PART IV
 
Scots leaving the town in 1914 following mobilisation, led by a pipe band. Presumably this was formed from local 'Territorials' belonging to The Royal Scots.

The re-formed band came under the aegis of the Peebles ex­Servicemen's Club which had been formed in 1919 before the advent of the British Legion to which it was later affiliated. The band was based on the club premises in the School Brae. It first paraded as a unit in 1919 and for a time played in civilian clothes. By 1920, however, the band was fully equipped, their dress based on the Black Watch (Royal Highland Regiment) comprised Royal Stuart kilts and plaids, green doublets, Glengarry bonnets with a cap-badge bearing the 'three fish of Peebles'.

In 1920 the pipe-major was Jock Sterricks and the pipers Jas. Stirling, George Hall, Alex Sterricks and David (Danny) Shiels. The drum corps were Frank Bain, William Todd, Edward Todd and James Stavert. A member of the band who achieved fame furth of Peebles was John Garroway who became the principal of the Glasgow School of Piping.

Between the wars the first drum-major to be appointed was William 'Drummy' Irving and to him fell the honour of carrying the mace which had been presented by Mr Mitchell of Kingsmeadows House. Later drum-majors were W. McGrath, R. McGrath, J. Mitchell, R. Raeburn, A. Smith, J. Nicol and the present incumbent Sandy Brown. Over the same period the pipe-majors were Jock Sterricks, Ross A. Dodds, George Hall, John Connor, J. Wilson, Andrew Hall, Robert Veitch, Graham Aitchison, the present being Bruce Campbell. George Hall was to continue to play in the band during the Second World War and in the post-war period to become the longest serving piper.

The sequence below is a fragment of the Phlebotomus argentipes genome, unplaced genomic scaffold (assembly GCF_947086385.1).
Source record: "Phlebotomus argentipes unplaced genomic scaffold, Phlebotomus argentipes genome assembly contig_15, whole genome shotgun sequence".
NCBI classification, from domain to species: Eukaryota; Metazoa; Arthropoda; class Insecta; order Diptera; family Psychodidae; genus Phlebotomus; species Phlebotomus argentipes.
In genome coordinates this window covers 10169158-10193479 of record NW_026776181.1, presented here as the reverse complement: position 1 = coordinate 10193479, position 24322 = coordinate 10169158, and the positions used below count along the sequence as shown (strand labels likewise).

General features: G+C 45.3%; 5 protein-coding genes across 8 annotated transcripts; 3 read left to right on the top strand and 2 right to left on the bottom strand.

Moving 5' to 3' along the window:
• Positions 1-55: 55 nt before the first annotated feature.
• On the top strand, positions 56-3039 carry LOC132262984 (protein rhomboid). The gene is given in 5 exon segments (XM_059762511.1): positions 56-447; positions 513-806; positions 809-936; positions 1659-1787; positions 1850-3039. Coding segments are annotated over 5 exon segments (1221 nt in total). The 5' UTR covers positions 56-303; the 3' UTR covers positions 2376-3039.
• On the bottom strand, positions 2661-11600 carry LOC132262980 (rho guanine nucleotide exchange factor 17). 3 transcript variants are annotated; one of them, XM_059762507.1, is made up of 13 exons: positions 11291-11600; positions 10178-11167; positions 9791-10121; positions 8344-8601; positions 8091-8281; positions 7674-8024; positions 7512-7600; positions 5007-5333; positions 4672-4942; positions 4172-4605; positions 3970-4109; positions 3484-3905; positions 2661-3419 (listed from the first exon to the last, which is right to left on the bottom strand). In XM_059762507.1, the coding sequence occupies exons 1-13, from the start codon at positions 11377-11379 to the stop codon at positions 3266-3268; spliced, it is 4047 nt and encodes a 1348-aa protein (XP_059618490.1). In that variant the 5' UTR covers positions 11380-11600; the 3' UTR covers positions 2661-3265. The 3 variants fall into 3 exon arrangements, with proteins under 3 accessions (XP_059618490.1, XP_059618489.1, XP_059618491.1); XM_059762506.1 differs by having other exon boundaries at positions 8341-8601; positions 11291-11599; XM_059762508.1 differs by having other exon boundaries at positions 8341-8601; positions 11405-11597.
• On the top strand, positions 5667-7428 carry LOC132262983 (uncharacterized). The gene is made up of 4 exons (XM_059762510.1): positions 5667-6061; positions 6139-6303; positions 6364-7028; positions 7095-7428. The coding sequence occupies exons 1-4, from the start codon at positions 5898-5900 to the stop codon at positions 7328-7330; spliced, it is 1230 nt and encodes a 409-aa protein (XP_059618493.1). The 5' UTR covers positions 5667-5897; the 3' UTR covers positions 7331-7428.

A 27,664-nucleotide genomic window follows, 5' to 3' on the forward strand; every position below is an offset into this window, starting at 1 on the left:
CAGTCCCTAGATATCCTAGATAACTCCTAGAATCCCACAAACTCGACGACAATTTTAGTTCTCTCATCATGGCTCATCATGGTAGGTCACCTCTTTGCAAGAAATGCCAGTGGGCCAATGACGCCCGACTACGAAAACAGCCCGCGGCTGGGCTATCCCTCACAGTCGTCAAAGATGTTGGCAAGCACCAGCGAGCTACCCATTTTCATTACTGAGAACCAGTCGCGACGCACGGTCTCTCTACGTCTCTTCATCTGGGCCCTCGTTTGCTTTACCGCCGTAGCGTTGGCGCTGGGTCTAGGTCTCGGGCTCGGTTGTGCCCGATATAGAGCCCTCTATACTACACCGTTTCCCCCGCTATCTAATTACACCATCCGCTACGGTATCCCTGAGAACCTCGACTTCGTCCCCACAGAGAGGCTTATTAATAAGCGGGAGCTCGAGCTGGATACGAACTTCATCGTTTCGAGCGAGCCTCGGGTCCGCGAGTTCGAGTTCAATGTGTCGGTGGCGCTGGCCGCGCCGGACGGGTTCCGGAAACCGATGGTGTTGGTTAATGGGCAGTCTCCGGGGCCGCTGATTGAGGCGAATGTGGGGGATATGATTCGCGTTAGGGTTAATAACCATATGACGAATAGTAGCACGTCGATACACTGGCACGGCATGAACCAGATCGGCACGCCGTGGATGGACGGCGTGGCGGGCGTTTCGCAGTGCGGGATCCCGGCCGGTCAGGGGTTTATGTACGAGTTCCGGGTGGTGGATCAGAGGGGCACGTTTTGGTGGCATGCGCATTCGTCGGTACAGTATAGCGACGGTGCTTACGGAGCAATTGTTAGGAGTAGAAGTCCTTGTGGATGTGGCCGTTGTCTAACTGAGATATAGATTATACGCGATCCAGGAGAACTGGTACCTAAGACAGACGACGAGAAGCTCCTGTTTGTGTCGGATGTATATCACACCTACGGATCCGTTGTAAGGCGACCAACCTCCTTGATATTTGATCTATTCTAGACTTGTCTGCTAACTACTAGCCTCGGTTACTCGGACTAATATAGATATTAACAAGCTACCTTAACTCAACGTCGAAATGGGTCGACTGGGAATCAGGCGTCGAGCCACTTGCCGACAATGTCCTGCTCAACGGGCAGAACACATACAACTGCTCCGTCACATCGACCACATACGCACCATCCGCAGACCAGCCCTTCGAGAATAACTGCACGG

During the Second Wodd War many of the younger members served in the Armed Services. For example, they again formed the nucleus of the Pipes and Drums of the 8th Battalion The Royal Scots. The pipe band continued to serve the people of Peebles throughout the Second World War, many of the older players returning to keep the band in existence. Re-formed in 1945 and reinforced by the returning Servicemen they were able by 1946 to parade in Princes Street Gardens with a fully-equipped band comprising sixteen pipers and nine drummers.

In the twenty years since the celebration of the Golden Jubilee of the Pipe Band, it has steadily improved its playing performance and has

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